To Humphry Marshall1
ALS: Mr. S. Hallock du Pont (1955)
London, July 9. 1769
I received your obliging Favour of April 13. with Specimens of the several Colours suitable for Painting which you have found in different Parts of our Country. It gives me great Pleasure to see them, and I have shown them to many Persons of Distinction, together with your Letter, which is allow’d to contain a great many sensible and shrewd Observations. There is at present an Appearance as if the Great Ones were about to change their Conduct towards us: I believe they begin to be a little sensible of their Error. It is perhaps too much to expect that they will become thoroughly wise at once. But a little Time, with a prudent steady Conduct on our side, will, I hope, set all right. I shall be oblig’d by a Continuance of your Correspondence, being, very respectfully, Sir, Your most obedient humble Servant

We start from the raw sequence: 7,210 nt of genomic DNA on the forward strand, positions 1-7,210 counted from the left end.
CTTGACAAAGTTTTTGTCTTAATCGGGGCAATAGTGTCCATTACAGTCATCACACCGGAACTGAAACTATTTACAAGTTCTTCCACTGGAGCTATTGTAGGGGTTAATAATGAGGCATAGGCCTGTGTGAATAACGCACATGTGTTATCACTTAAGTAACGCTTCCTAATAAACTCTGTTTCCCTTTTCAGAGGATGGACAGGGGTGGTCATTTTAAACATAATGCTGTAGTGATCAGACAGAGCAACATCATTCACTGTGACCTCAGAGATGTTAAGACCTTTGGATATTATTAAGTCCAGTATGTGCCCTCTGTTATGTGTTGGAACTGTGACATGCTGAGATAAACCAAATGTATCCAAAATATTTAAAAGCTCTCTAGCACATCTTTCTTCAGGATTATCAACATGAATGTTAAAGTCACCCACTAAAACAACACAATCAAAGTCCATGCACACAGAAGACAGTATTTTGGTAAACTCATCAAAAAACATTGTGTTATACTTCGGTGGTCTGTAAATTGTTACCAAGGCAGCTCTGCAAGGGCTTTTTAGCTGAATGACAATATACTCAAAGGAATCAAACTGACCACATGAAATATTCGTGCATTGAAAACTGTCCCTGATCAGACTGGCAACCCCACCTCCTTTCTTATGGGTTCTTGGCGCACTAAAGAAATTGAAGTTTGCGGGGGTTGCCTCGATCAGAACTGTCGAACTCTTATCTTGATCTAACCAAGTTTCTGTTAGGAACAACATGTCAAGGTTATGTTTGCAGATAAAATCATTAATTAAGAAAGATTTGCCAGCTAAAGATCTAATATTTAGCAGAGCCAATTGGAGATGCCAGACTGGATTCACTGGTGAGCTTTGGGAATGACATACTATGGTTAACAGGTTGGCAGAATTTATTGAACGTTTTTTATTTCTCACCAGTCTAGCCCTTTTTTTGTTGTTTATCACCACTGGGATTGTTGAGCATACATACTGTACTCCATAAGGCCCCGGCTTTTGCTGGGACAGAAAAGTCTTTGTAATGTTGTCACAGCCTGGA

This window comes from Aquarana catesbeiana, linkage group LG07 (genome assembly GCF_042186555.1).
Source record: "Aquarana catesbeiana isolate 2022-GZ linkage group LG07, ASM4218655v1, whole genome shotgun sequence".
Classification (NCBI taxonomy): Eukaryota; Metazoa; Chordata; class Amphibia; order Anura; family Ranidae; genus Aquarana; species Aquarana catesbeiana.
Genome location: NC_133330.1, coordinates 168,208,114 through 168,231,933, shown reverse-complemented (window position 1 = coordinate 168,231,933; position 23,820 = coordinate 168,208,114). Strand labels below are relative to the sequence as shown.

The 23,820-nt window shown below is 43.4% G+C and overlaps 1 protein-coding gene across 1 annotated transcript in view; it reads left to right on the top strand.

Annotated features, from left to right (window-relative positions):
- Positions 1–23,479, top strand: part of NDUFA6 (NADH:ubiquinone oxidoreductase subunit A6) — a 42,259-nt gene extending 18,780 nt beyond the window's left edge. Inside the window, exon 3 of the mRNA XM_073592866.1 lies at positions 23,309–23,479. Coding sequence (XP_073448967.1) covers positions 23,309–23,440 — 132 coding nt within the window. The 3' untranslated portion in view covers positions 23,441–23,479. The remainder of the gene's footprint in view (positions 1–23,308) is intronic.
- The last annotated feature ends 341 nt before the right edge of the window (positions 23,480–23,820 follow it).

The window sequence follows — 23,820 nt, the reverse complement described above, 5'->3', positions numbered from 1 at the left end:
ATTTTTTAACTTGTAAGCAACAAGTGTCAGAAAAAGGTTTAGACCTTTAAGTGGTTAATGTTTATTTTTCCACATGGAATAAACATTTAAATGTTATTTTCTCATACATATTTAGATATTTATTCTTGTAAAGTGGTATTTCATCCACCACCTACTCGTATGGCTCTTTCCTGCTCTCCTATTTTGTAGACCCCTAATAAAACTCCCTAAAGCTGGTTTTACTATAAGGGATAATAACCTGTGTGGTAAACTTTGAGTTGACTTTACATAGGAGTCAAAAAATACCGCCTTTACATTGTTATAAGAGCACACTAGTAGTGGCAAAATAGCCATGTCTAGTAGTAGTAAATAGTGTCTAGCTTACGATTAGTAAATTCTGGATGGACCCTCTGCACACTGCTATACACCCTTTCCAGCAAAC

Mr Humphrey Marshall
Addressed: To / Mr Humphrey Marshall / West Bradford / Chester County / Pennsylvania / B Free Franklin
1. Humphry Marshall (1722–1801), a cousin of John Bartram, was also a botanist. He corresponded with Peter Collinson until the latter’s death, and for Dr. John Fothergill he collected plants, birds’ eggs, and other specimens. In return Fothergill sent him books, a reflecting telescope, and through Franklin’s good offices a microscope and thermometer. DAB. Marshall’s letter to BF has not survived, but the tone of the latter’s reply suggests that their correspondence was just beginning; it continued actively for the next six years.